How Queen Elizabeth II became a constant anchor in our lives - Stephen Cottrell, Archbishop of York

When I was growing up, a much-loved tree in our front garden had to be taken down. The garden never felt the same again. And now, years later, when I think of the garden, I think about it with the tree there.

This is how bereavement works. It goes on. As the Queen herself said, “The pain of grief is just as much part of life as the joy of love: it is perhaps the price we pay for love.’ 

So, it’s no use saying to ourselves that time is a great healer, as if the person who has gone will come back again. That person has died and now the landscape of our life is re-configured. But, in time, we will adjust. We will – as it were – walk through the garden of our life and be happy again and continue our lives without the person who was gone. But there is no point in pretending the view will ever be the same again. And our grief, which will never entirely go away, is the honourable scar of love.

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This is why it is so important to talk about the one who has died. It is why funerals and other rites of passage help so much. We acknowledge the significance of loss. We express our love. We begin to move into the new landscape of a new life without the person we still love dearly.

Queen Elizabeth II meets guests as she attends the Royal Garden Party at Buckingham Palace in 2019. PIC: Yui Mok - WPA Pool/Getty ImagesQueen Elizabeth II meets guests as she attends the Royal Garden Party at Buckingham Palace in 2019. PIC: Yui Mok - WPA Pool/Getty Images
Queen Elizabeth II meets guests as she attends the Royal Garden Party at Buckingham Palace in 2019. PIC: Yui Mok - WPA Pool/Getty Images

Over the last ten days, beautifully and quite understandably, the whole nation has been brought together in sadness at the death of our beloved Majesty, Queen Elizabeth II.

Today her body will be laid to rest, and we will commend her life to God, a life, as King Charles put it, “that was lived well.” I will be honoured to have a small part in the service in Westminster Abbey. I will be representing the Church in the North. There is much to be thankful for. Her late Majesty the Queen has been a constant anchor in our national life through the turbulence and changing waters of the post-war period, helping a disintegrating empire become a flourishing Commonwealth of Nations, reconfiguring monarchy in terms of service rather than rule, and demonstrating at the heart of public life the abiding values of duty, dignity, kindness and integrity.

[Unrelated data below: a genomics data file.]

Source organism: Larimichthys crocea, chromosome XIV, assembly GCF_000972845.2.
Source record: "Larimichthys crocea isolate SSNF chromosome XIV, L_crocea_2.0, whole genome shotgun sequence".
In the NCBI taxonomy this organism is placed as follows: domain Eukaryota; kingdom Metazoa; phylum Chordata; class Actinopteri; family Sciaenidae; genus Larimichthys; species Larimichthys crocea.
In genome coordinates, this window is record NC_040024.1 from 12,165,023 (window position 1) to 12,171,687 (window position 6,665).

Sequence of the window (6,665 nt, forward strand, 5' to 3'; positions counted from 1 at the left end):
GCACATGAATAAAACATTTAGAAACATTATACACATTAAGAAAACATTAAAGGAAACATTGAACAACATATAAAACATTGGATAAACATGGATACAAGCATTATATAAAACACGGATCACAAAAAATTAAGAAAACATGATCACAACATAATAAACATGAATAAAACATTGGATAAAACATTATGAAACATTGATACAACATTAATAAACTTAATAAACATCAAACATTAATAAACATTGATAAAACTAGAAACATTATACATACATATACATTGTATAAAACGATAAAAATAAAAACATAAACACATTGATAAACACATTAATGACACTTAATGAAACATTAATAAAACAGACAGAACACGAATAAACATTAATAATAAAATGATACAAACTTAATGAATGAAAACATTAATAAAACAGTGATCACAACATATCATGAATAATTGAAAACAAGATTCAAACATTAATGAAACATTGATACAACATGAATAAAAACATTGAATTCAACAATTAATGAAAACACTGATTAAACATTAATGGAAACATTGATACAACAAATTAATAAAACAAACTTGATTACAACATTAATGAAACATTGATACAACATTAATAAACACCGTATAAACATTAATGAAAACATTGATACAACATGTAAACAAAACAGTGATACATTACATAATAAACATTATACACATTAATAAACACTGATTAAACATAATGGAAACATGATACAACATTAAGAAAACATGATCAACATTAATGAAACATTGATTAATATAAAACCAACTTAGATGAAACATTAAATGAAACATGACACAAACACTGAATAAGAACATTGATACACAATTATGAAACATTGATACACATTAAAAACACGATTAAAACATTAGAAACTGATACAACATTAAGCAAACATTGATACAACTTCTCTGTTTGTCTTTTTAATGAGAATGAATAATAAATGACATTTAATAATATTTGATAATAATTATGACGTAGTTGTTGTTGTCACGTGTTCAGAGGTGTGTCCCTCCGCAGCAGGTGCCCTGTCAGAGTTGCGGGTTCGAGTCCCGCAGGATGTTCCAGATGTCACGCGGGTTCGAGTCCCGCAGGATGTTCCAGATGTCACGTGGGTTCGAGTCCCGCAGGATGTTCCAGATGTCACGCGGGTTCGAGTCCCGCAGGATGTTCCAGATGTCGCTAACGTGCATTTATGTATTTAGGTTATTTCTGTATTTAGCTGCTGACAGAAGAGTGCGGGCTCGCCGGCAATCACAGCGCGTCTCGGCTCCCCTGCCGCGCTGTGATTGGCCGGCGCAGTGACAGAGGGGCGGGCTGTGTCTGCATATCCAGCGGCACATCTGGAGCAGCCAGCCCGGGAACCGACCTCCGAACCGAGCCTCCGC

But values do not exist in a vacuum. Nor should they ever be taken for granted.

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Values arise from and are shaped by beliefs and practices. For Her Majesty the Queen it was the beliefs and practices of the Christian faith that enabled her to live a life of service and to do her duty to the end. This was her anchor. And I'm sure I'm not the only one who has been hugely impressed by the way King Charles, in the few things we have already heard him say in public, clearly intends to continue this tradition. Of course, he will do it his way. But his way, like the Queen’s, is shaped by the way of Jesus Christ. You will not be surprised to hear an Archbishop say, that this is what our nation needs.

But I am going to say it. I think we would do well to reset our compass by the way of Christ. Much has happened in recent years that has driven us apart from one another. We face huge challenges, and the growing gap between rich and poor that the cost of living crisis highlights is just another wedge of separation, and another sign that we are not the united kingdom we need to be. Perhaps the Queen’s last great gift to us is bringing us together across the nations and regions of our country.

Today’s funeral will be a vital rite of passage for the Royal Family itself, but also for the household of our nation. We will give thanks for all that the Queen has done for us, for the Commonwealth and for the world. We will tell our stories. But we will also begin to look forward. My prayer is that we will do this together, paying much greater attention to the needs of all peoples, and particularly for the need to love and support each other across boundaries of difference.

The Christian faith teaches us that we belong to each other and have a responsibility for each other. The boundaries of the kingdom of God run through human hearts. We are commanded to love one another.

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At her coronation Queen Elizabeth II walked past the throne in which she would be seated to kneel at the altar. As several people have said this week, not least the Bishop of London, “She gave her allegiance to God before she expected anyone else to give their allegiance to her.”

This is the secret of a life well lived. A life rooted in God from which many blessings flow.

Here in Yorkshire, a patriotic county with a proud history of service, we will be unveiling a statue to Her Majesty the Queen on the west front of York Minster in the near future. It was made to mark her Platinum Jubilee. Its unveiling will now have an additional poignancy.

And just as I remember the tree in the garden where I grew up, so those of us who have been born and lived in the second Elizabethan age, will always remember Queen Elizabeth. But we must also, in time, get used to life without her and give our support to a new king. But we best honour her memory by living lives of service ourselves, working for the common good, and making this nation of ours a truly United Kingdom.

May she rest in peace and rise in glory!

Stephen Cottrell is the Archbishop of York.

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